Neurocritical Care

, 11:288

Feasibility of NIRS in the Neurointensive Care Unit: A Pilot Study in Stroke Using Physiological Oscillations

  • Susanne Muehlschlegel
  • J. Selb
  • M. Patel
  • S. G. Diamond
  • M. A. Franceschini
  • A. G. Sorensen
  • D. A. Boas
  • L. H. Schwamm
Original Article

DOI: 10.1007/s12028-009-9254-4

Cite this article as:
Muehlschlegel, S., Selb, J., Patel, M. et al. Neurocrit Care (2009) 11: 288. doi:10.1007/s12028-009-9254-4

Abstract

Introduction

Near-infrared spectroscopy (NIRS) is a non-invasive, real-time bedside modality sensitive to changes in cerebral perfusion and oxygenation and is highly sensitive to physiological oscillations at different frequencies. However, the clinical feasibility of NIRS remains limited, partly due to concerns regarding NIRS signal quantification, which relies on mostly arbitrary assumptions on hemoglobin concentrations and tissue layers. In this pilot study comparing stroke patients to healthy controls, we explored the utility of the interhemispheric correlation coefficient (IHCC) during physiological oscillations in detecting asymmetry in hemispheric microvascular hemodynamics.

Methods

Using bi-hemispheric continuous-wave NIRS, 12 patients with hemispheric strokes and 9 controls were measured prospectively. NIRS signal was band-pass filtered to isolate cardiac (0.7–3 Hz) and respiratory (0.15–0.7 Hz) oscillations. IHCCs were calculated in both oscillation frequency bands. Using Fisher’s Z-transform for non-Gaussian distributions, the IHCC during cardiac and respiratory oscillations were compared between both groups.

Results

Nine patients and nine controls had data of sufficient quality to be included in the analysis. The IHCCs during cardiac and respiratory oscillations were significantly different between patients versus controls (cardiac 0.79 ± 0.18 vs. 0.94 ± 0.07, P = 0.025; respiratory 0.24 ± 0.28 vs. 0.59 ± 0.3; P = 0.016).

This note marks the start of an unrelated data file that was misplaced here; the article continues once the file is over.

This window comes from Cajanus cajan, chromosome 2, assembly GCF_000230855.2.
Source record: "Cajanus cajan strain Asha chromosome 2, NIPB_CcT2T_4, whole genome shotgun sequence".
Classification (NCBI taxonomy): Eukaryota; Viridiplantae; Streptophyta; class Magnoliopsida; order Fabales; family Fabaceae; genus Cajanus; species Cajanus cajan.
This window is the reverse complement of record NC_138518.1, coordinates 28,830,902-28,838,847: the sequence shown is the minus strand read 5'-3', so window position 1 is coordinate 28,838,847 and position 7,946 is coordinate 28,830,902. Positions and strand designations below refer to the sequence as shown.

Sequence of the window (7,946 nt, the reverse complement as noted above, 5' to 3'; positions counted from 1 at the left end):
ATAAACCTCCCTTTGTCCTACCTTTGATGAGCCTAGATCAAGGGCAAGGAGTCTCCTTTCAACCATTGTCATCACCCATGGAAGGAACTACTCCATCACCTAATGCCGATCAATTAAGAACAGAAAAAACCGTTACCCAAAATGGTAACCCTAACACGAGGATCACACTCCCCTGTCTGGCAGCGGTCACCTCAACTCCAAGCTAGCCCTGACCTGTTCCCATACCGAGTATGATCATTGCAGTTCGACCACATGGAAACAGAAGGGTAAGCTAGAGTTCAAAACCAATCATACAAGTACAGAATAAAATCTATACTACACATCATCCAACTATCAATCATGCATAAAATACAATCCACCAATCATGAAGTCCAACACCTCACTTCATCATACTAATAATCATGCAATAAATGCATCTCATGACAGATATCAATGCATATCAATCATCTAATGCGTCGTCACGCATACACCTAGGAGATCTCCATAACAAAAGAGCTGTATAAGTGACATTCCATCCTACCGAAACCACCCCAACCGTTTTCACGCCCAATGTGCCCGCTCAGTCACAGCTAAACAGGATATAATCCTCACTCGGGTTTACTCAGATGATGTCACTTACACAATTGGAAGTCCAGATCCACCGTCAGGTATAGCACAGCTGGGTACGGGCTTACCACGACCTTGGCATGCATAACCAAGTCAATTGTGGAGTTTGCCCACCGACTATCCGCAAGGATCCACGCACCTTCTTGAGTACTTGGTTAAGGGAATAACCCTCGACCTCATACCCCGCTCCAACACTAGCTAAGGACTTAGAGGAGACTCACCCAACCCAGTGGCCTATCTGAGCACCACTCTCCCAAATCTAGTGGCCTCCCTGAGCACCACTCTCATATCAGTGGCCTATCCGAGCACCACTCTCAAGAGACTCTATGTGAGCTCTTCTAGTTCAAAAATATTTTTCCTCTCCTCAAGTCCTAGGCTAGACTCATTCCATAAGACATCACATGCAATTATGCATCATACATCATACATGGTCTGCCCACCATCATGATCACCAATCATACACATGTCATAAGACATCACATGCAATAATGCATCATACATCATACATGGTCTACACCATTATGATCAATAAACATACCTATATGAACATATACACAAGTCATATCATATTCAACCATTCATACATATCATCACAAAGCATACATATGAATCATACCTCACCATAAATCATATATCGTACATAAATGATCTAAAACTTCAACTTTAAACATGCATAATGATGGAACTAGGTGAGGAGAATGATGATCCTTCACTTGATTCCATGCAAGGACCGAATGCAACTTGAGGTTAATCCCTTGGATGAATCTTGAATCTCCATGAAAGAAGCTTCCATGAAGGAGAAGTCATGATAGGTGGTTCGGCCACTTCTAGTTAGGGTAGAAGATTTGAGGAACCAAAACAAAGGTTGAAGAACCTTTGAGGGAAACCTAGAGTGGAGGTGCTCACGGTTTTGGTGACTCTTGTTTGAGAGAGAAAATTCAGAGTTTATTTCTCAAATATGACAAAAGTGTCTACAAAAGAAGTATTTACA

Conclusions

Computing the IHCC during physiological cardiac and respiratory oscillations may be a new NIRS analysis technique to quantify asymmetric microvascular hemodynamics in stroke patients in the neurocritical care unit. It allows each subject to serve as their own control obviating the need for arbitrary assumptions on absolute hemoglobin concentration. Future clinical applications may include rapid identification of patients with ischemic brain injury in the pre-hospital setting. This promising new analysis technique warrants further validation.

Keywords

Near-infrared spectroscopyCerebrovascular diseaseStrokeCritical care

Copyright information

© Humana Press Inc. 2009

Authors and Affiliations

  • Susanne Muehlschlegel
    • 1
  • J. Selb
    • 2
  • M. Patel
    • 2
  • S. G. Diamond
    • 3
  • M. A. Franceschini
    • 2
  • A. G. Sorensen
    • 2
    • 4
  • D. A. Boas
    • 2
  • L. H. Schwamm
    • 5
  1. 1.Neurocritical Care Service, Departments of Neurology, Anesthesia/Critical Care and SurgeryUMASS Memorial Medical Center, University of Massachusetts Medical SchoolWorcesterUSA
  2. 2.Athinoula Martinos Center for Biomedical ImagingMassachusetts General Hospital, Harvard UniversityCharlestownUSA
  3. 3.Thayer School of EngineeringDartmouth CollegeHanoverUSA
  4. 4.Department of RadiologyMassachusetts General Hospital, Harvard Medical SchoolBostonUSA
  5. 5.Stroke Service, Department of NeurologyMassachusetts General Hospital, Harvard Medical SchoolBostonUSA